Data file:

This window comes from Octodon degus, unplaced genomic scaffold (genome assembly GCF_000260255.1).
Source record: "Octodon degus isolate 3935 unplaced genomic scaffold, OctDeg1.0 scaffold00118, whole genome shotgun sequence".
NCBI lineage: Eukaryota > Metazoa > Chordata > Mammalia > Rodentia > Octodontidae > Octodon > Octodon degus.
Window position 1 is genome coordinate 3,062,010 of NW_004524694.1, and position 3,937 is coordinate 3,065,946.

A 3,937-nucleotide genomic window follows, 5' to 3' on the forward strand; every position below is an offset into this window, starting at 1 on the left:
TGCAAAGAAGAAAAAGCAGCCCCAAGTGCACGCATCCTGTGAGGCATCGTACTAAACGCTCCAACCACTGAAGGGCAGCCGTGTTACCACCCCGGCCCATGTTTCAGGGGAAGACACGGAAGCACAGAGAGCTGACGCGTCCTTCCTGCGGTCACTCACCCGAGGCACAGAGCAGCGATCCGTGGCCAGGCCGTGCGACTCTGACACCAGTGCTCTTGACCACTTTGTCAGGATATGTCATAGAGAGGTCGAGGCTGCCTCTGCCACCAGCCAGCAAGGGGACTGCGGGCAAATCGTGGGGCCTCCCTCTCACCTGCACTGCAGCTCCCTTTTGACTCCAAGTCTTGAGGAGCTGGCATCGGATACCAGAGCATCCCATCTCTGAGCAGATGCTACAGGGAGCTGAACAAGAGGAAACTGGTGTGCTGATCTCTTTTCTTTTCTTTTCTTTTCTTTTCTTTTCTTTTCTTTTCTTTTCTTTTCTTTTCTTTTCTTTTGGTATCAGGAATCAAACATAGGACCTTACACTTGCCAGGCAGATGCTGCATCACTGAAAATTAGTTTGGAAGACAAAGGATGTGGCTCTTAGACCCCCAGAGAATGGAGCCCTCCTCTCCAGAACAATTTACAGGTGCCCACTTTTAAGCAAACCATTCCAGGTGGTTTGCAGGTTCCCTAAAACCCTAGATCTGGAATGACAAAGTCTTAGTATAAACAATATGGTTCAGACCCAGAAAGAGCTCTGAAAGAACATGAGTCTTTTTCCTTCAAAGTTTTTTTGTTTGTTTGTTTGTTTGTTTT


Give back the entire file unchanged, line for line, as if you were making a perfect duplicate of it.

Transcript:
This window comes from Octodon degus, unplaced genomic scaffold (genome assembly GCF_000260255.1).
Source record: "Octodon degus isolate 3935 unplaced genomic scaffold, OctDeg1.0 scaffold00118, whole genome shotgun sequence".
NCBI lineage: Eukaryota > Metazoa > Chordata > Mammalia > Rodentia > Octodontidae > Octodon > Octodon degus.
Window position 1 is genome coordinate 3,062,010 of NW_004524694.1, and position 3,937 is coordinate 3,065,946.

A 3,937-nucleotide genomic window follows, 5' to 3' on the forward strand; every position below is an offset into this window, starting at 1 on the left:
TGCAAAGAAGAAAAAGCAGCCCCAAGTGCACGCATCCTGTGAGGCATCGTACTAAACGCTCCAACCACTGAAGGGCAGCCGTGTTACCACCCCGGCCCATGTTTCAGGGGAAGACACGGAAGCACAGAGAGCTGACGCGTCCTTCCTGCGGTCACTCACCCGAGGCACAGAGCAGCGATCCGTGGCCAGGCCGTGCGACTCTGACACCAGTGCTCTTGACCACTTTGTCAGGATATGTCATAGAGAGGTCGAGGCTGCCTCTGCCACCAGCCAGCAAGGGGACTGCGGGCAAATCGTGGGGCCTCCCTCTCACCTGCACTGCAGCTCCCTTTTGACTCCAAGTCTTGAGGAGCTGGCATCGGATACCAGAGCATCCCATCTCTGAGCAGATGCTACAGGGAGCTGAACAAGAGGAAACTGGTGTGCTGATCTCTTTTCTTTTCTTTTCTTTTCTTTTCTTTTCTTTTCTTTTCTTTTCTTTTCTTTTCTTTTCTTTTGGTATCAGGAATCAAACATAGGACCTTACACTTGCCAGGCAGATGCTGCATCACTGAAAATTAGTTTGGAAGACAAAGGATGTGGCTCTTAGACCCCCAGAGAATGGAGCCCTCCTCTCCAGAACAATTTACAGGTGCCCACTTTTAAGCAAACCATTCCAGGTGGTTTGCAGGTTCCCTAAAACCCTAGATCTGGAATGACAAAGTCTTAGTATAAACAATATGGTTCAGACCCAGAAAGAGCTCTGAAAGAACATGAGTCTTTTTCCTTCAAAGTTTTTTTGTTTGTTTGTTTGTTTGTTTT